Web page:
Bahamas: Celebrating 50 Years of Success and Independence
Blessed with a strategic location between several continents and proximity to crucial transhipment lanes that serve a comprehensive range of global consumer, industrial and commodity markets, it is no surprise the Bahamas has established an experienced and efficient maritime sector that complements other segments of the transportation and logistics industries.
Founded on centuries of seafaring tradition, the country’s maritime sector benefits from a rich legislative and judicial background. The Bahamas Register is closely modelled on that of the UK, meaning shipowners, lawyers, bankers and other professionals involved in international shipping are familiar with it. With hundreds of vessels flying its flag, the country is well aware of the importance of overseeing a diverse and varied portfolio of ships registered across a range of market sectors. The registry has developed an in-depth knowledge and understanding of each sector’s specific needs, including in the cruise, bulk, general cargo, chemical and LNG tanker, and offshore oil and gas support vessel categories.
Much of the industry’s success can be attributed to the work of The Bahamas Maritime Authority (BMA). The authority was formed three decades ago to ensure the sector continued to grow while adhering to the strictest regulatory and industry standards. The BMA’s comprehensive range of responsibilities includes the registration of vessels, enforcement of shipboard safety, environment and security requirements and year-round monitoring and improvement of operational standards.
The body — governed by a board of highly experienced and influential representatives from the government, transport and shipping sectors — also represents the Bahamas in the International Maritime Organization (IMO) and with other key bodies like the European Commission and the US Coast Guard. “The maritime sector has established itself because of our unique location,” states JoBeth Coleby-Davis, Minister of Transport and Housing. “We have the access to tankers, vessels, transiting through our waters to get to the US side and to get over to the European side and Africa.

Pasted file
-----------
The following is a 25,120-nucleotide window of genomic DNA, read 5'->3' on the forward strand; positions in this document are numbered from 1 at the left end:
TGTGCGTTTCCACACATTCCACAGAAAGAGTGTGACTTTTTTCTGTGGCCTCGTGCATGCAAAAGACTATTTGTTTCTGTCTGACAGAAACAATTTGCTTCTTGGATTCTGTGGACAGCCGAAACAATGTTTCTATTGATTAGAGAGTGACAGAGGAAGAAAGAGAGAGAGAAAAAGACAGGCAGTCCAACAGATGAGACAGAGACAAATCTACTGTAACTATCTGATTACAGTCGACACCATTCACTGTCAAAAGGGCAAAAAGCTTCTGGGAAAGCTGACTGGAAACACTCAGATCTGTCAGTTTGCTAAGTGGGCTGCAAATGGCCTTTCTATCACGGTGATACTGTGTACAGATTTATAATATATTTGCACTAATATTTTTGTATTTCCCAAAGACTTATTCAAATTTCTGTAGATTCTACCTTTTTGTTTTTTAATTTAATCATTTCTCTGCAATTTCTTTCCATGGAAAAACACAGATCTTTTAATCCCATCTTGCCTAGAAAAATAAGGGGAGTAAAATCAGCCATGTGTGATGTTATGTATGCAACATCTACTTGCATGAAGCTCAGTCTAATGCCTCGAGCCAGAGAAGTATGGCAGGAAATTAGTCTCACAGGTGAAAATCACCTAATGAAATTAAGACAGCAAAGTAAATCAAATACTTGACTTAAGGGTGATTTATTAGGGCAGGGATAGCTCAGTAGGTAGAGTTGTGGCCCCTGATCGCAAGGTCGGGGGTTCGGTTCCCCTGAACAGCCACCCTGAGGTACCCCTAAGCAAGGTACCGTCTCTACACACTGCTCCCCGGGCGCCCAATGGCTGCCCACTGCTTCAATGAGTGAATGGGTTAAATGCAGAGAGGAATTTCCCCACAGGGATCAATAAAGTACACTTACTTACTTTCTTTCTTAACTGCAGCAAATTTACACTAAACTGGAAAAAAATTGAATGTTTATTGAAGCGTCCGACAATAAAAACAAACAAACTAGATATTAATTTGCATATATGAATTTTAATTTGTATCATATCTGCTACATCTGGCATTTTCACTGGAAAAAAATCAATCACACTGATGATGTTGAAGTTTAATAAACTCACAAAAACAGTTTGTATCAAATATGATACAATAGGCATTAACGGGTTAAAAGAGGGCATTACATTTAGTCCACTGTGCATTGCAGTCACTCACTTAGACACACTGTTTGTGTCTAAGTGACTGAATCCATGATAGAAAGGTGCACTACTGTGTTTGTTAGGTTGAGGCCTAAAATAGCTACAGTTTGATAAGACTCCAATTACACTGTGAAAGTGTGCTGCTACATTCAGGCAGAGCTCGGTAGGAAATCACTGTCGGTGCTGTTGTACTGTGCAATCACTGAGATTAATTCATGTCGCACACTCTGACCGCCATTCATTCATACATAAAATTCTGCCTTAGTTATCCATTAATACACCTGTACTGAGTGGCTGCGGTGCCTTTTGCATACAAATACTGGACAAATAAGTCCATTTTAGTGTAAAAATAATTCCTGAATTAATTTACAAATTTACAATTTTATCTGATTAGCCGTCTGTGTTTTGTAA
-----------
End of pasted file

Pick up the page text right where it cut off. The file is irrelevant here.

“Over the years, we have built relationships with various transshipment companies, transhipment hubs and other countries to connect our ports. We have created strong relationships with the cruise ship industry as that also helps us to balance our tourism product because the cruise ships berth at our ports, then disembark guests who take part in excursions and support our small business owners, local vendors and taxi drivers.” According to the highly qualified minister, who has vast experience in legislative matters having been a lawyer, the maritime sector has been updating legislative agenda and regulatory agenda so it falls in line with IMO edicts. “We are a voice on behalf of all our flag members,” she adds. “The firms flying our flags on their vessels expect the Bahamas to be their voice.”
Choppy fiscal waters overcome
Having taken the helm at the BMA only a year before the pandemic, MD and CEO Captain Dwain Hutchinson faced a major challenge when it came to steering the authority through some of the toughest ever periods for shipping and tourism. Having done so with aplomb, the experienced seafarer is eager to highlight the success of the authority and its vital role in running the seventh-largest flag registry in the world — one that features an impressive total of more than 1,400 vessels.
“One of our strategic objectives has always been to provide a quality customer service that allows our vessels to continue to operate,” he says. “Because of the pandemic we had to advance a lot of the processes that we already had in place and a lot of what was implemented centered around automation and leveraging of the online tools. That became a big part of the BMA’s ability to continue to support the industry. This agility was reflected globally within shipping, because throughout the pandemic the ships continued trading, whereas aircraft were not flying. “The Bahamas is the number one flag for the cruise ship sector and we were able to support that industry. We have over 140 cruise ships on our registry and during the pandemic many were not able to operate commercially.”
Full speed ahead for the BMA
With the global shipping industry facing hurdles ranging from container costs, supply chain disruption, climate change and geopolitics, the Bahamas is strengthening international collaboration to support the sector and ensure smooth passage. “The BMA has a team of competent and experienced marine professionals who participate in every IMO meeting,” Hutchinson adds. “When we sit at the table at the IMO or the International Labour Organisation, we bring views that reflect the Bahamas’ perspective and our policy position and that reflect the practical realities of ship operating; hence why we are seen as a pragmatic maritime organization.”